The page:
Research Interests

I work primarily within formal semantics and syntactic theory, and have broad interests within both of these areas. 

Similative plurality

A major research interest of mine is plurality, particularly understudied types of plurals like similative plurals. An example of this is m-reduplication in Persian, which has a non-uniform plural interpretation in upward-entailing contexts that is weakened in downward-entailing and non-monotone contexts, as well as in pragmatic contexts establishing speaker ignorance or indifference. A similar phenomenon is observed with the Japanese particles -ya/-toka/-tari. Early work on this topic, done in collaboration with Ryoichiro Kobayashi (Aichi University of Technology) developed an account of the Japanese facts based on alternative semantics, according to which -ya/-toka/-tari introduce alternatives that are operated upon differently according to the semantics of the environment in which they appear, yielding their variable semantic behavior. Work relating to this project has been or will be presented at ConSOLE XXV, GLOW in Asia XI and Sinn und Bedeutung 22, among others. In my single-authored work, I developed an account of m-reduplication in terms of scalar implicature, extended it to the analysis of the Japanese cases discussed above, and presented this work and further refinements of it at the 2018 LSA Annual Meeting , Sinn und Bedeutung 23 in Barcelona, and CLS 55 in Chicago..

My dissertation, Similative Plurals and the Nature of Alternatives, provides a synthesis of these two phenomena, improving on previous analyses in a unified framework while elaborating on the broader theoretical implications of the semantics and pragmatics of similative plurality. In particular, I have argued that an implicature-based account of the non-homogeneous plural inference of similative expressions requires appeal to an abstract alternative, an alternative that does not correspond to any lexical item in the language in question. A journal article on this topic is also under revision.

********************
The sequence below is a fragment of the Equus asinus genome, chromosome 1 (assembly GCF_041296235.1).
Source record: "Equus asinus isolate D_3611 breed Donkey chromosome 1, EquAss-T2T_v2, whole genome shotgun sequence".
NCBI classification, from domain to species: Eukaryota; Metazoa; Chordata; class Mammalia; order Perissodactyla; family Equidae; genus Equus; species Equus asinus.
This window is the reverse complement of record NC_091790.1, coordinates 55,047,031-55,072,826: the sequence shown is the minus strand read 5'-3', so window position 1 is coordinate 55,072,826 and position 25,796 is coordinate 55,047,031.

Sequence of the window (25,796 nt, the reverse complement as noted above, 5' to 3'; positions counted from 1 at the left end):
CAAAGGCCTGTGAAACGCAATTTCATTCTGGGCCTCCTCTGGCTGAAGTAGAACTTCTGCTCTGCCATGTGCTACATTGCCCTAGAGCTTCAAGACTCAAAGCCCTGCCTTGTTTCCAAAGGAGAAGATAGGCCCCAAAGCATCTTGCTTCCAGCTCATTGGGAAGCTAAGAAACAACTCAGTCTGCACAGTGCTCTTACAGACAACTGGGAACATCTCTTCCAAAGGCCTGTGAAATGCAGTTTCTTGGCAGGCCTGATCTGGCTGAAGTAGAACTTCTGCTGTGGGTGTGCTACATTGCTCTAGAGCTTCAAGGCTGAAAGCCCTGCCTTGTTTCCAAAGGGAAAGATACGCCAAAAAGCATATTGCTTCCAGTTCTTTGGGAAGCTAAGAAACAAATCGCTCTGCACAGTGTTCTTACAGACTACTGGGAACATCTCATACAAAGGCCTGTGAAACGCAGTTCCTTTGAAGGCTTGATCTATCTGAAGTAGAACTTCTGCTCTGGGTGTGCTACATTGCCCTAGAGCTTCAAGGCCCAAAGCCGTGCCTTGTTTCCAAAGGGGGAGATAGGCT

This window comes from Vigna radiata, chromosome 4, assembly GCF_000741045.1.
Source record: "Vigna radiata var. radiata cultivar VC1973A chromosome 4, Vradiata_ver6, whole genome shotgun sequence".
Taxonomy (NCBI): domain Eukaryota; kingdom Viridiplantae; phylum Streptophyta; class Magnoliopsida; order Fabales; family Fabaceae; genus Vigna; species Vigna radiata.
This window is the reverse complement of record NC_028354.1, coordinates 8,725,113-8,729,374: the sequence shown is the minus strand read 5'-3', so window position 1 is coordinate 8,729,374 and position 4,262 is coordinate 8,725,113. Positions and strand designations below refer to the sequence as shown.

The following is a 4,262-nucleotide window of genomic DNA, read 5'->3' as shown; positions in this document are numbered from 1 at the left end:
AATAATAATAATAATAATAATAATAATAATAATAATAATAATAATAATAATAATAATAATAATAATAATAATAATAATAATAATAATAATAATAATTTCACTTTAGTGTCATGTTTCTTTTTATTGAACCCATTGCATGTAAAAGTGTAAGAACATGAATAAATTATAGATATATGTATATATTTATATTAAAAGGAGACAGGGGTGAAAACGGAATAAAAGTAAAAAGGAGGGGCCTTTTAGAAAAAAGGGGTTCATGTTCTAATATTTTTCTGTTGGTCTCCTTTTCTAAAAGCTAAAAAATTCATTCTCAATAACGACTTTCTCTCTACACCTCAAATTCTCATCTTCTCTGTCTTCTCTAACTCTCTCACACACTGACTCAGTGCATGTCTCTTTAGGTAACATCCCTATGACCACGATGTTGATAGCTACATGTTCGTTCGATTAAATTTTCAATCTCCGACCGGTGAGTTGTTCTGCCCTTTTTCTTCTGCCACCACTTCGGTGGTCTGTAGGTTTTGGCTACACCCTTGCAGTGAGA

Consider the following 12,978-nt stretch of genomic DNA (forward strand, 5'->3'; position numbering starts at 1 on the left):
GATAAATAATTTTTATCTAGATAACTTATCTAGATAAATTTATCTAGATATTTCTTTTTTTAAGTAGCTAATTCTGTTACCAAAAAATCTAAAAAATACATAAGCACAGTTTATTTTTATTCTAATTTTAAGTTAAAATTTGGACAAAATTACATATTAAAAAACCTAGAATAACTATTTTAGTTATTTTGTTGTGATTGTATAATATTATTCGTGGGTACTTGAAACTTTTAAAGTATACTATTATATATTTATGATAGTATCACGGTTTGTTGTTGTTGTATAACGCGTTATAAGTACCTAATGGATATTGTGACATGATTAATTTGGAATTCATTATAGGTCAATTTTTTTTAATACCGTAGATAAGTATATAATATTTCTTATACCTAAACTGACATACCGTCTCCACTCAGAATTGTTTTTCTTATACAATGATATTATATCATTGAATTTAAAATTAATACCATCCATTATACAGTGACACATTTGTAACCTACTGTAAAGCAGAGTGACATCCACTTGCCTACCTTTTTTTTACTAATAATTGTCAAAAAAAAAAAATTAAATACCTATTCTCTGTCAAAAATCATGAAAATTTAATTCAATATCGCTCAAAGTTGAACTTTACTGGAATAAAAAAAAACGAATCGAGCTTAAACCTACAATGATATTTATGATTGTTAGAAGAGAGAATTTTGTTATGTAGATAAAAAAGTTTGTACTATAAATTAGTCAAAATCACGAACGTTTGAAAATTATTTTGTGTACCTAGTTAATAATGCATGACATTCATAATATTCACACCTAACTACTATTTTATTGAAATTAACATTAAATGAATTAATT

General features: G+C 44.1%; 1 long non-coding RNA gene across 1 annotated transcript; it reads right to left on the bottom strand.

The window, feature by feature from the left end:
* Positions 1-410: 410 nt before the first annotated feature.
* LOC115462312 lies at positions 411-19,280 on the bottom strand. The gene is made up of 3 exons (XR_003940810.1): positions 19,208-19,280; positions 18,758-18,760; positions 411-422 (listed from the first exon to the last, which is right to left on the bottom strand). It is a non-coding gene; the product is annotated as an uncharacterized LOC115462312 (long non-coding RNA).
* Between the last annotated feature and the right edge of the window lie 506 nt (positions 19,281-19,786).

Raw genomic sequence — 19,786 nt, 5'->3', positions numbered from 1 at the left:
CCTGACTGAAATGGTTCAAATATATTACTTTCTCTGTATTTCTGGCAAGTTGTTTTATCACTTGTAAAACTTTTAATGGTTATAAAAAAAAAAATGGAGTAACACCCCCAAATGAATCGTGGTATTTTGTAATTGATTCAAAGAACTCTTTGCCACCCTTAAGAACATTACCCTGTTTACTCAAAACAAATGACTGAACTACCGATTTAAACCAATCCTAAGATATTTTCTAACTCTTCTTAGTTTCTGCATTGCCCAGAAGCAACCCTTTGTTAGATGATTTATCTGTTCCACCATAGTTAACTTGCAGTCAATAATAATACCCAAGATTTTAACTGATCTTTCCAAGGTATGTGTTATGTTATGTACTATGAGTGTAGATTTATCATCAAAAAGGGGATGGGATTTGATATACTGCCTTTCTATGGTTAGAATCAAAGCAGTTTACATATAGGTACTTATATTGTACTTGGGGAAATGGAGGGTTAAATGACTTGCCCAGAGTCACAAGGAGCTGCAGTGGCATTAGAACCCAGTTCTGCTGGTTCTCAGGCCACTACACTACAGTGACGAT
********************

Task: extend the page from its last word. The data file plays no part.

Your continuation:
Decompositional approaches to argument structure

Alongside my colleague Jianrong Yu at the University of Arizona, I have recently begun to undertake research into argument structure, focusing primarily on the interaction of again with quantificational objects with different classes of verbs, building on classic work in the study of the syntax-semantics interface (Morgan 1969; McCawley 1971; Dowty 1971; von Stechow 1996). This work argues that causatives and inchoatives exhibit distinct behavior with respect to the interaction of quantificational objects with a restitutive reading of again: while the restitutive presupposition of a causative verb, as in ‘John opened two doors again,’ is ambiguous between a reading on which the quantified DP is contained within the presupposition (that two doors possibly distinct from the ones being opened now were open before) and one in which this QDP scopes outside of the presupposition (that the same two doors were open before), the inchoative counterpart, ‘Two doors opened again,’ is unambiguous, permitting only the latter restitutive reading (though it does permit a quantificational repetitive reading). We argue that this calls for a new analysis of causatives vs. inchoatives, and presents a challenge for approaches on which the causative and inchoative differ only in the particular ‘flavor’ of v present in the syntax (Pylkkänen 2002; Folli & Harley 2005; Harley 2013). The results of this project have been presented at ACL13 in Tucson, AZ, and at the 94th LSA in New Orleans, LA. 


I am working to extend this research into several new directions. First, it is important to examine the extent of cross-linguistic variation observed with this phenomenon. For example, although our English-speaking consultants agreed that both readings were available, prelimary work with speakers of Mandarin suggest that Mandarin causatives permit only one of the restitutive readings observed in English. Second, it appears that not all verbs that participate in the causative-inchoative alternation permit a quantificational restitutive reading with again: causative degree achievements, such as ‘widen’ in ‘John widened a table again,’ permit only the restitutive reading in which that table was wider before, not that some possibly distinct table was wider before.